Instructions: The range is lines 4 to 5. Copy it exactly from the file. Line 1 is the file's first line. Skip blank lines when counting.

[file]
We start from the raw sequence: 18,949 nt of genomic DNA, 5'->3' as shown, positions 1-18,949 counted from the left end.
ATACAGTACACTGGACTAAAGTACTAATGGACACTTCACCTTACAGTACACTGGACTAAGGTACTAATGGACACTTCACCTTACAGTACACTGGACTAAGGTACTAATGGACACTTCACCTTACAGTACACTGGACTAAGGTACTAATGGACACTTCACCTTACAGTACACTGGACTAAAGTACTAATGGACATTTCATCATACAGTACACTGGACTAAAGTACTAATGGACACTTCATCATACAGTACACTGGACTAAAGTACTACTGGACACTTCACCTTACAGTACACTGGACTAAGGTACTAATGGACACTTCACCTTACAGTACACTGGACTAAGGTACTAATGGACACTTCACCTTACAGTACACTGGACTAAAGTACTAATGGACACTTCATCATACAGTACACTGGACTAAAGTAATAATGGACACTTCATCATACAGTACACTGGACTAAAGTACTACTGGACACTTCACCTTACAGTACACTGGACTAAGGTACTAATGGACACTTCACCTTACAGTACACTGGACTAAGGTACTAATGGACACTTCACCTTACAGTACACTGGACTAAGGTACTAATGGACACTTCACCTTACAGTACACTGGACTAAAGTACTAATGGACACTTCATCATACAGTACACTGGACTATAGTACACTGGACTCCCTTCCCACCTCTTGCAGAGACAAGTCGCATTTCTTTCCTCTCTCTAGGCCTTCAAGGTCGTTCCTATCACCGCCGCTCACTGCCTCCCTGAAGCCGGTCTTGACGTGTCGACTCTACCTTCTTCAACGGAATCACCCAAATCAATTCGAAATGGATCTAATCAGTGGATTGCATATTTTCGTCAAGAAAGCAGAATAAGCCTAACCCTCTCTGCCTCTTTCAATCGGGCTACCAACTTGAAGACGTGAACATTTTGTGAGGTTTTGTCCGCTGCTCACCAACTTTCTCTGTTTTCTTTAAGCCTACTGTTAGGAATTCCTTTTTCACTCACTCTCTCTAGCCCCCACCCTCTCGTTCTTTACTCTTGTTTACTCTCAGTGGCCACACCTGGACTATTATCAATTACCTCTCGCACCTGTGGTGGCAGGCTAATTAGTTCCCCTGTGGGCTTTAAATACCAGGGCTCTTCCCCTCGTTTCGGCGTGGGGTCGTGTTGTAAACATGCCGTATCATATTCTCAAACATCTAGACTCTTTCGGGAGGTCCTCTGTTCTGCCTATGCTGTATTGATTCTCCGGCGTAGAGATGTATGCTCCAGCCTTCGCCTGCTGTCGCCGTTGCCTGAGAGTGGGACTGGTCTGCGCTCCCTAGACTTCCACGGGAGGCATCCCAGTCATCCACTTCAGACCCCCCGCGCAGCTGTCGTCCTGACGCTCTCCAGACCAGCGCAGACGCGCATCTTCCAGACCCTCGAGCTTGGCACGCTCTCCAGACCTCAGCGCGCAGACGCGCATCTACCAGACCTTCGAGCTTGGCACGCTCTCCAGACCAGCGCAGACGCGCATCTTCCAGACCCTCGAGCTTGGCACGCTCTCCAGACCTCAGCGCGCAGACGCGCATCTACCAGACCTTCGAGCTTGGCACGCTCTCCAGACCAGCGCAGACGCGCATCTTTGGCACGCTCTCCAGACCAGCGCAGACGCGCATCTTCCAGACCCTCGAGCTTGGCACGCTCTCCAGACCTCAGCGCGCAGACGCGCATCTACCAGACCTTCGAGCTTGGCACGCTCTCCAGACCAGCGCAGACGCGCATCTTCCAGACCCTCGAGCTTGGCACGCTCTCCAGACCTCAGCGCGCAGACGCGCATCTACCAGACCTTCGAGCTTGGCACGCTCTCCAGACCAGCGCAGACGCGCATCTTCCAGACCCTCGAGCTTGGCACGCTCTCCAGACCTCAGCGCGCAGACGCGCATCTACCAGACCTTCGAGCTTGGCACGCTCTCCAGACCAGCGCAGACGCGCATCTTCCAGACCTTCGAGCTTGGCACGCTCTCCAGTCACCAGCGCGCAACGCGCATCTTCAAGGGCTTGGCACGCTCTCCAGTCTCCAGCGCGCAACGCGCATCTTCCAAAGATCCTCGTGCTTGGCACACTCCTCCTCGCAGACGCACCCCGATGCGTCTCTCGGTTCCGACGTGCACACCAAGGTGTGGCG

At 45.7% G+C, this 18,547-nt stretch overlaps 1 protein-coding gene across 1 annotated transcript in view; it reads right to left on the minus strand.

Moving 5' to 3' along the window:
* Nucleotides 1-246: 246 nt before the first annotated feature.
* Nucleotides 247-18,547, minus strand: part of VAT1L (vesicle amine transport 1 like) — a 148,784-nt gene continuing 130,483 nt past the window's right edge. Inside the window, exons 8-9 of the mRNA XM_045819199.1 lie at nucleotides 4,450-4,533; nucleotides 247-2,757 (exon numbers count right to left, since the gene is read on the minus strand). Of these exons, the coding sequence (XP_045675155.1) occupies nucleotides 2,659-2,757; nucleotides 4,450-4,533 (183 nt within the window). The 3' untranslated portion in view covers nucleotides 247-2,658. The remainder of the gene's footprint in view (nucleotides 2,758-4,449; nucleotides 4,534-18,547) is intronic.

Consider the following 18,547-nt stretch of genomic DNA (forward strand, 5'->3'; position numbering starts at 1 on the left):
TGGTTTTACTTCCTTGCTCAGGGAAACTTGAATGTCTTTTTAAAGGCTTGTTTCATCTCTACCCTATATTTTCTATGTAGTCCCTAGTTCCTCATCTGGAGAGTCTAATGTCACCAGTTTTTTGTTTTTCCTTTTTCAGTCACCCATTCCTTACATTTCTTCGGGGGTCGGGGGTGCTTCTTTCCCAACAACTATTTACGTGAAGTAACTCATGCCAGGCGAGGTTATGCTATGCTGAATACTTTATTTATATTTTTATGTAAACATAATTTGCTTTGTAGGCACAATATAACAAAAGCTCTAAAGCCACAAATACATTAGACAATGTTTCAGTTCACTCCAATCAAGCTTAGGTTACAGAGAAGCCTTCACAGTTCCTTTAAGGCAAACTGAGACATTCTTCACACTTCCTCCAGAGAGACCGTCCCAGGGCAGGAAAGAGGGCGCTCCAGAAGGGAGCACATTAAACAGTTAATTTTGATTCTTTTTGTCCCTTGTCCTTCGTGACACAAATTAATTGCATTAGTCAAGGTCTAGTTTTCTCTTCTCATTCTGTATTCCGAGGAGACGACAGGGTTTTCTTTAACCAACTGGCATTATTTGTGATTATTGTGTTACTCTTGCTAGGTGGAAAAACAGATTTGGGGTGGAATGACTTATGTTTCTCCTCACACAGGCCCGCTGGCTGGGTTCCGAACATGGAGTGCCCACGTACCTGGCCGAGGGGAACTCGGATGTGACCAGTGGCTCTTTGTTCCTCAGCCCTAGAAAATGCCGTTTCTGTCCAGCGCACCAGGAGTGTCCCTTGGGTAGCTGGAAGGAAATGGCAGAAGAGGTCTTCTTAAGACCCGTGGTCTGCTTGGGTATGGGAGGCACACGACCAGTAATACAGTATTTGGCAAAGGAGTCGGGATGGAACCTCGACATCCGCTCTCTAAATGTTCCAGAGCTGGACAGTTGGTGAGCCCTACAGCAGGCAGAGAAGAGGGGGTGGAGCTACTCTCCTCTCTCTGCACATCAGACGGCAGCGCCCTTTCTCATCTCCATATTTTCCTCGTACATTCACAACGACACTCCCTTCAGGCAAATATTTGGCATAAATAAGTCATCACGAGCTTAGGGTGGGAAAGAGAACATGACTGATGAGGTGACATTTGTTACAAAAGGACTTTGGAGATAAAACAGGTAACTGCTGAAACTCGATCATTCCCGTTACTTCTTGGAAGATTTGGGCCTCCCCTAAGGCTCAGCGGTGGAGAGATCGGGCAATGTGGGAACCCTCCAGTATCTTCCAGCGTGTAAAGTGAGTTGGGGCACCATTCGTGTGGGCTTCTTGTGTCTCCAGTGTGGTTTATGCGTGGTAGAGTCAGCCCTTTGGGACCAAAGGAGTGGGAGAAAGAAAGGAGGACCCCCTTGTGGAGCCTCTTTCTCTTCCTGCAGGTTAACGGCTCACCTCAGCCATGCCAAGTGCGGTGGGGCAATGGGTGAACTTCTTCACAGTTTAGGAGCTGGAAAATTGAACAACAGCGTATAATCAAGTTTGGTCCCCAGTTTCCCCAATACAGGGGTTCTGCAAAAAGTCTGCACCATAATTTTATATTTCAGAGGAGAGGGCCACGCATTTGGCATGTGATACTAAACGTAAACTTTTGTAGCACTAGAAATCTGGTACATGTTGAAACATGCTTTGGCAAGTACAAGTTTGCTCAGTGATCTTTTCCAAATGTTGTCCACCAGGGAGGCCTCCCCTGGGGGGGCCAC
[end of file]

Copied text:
Moving 5' to 3' along the window:
* Nucleotides 1-246: 246 nt before the first annotated feature.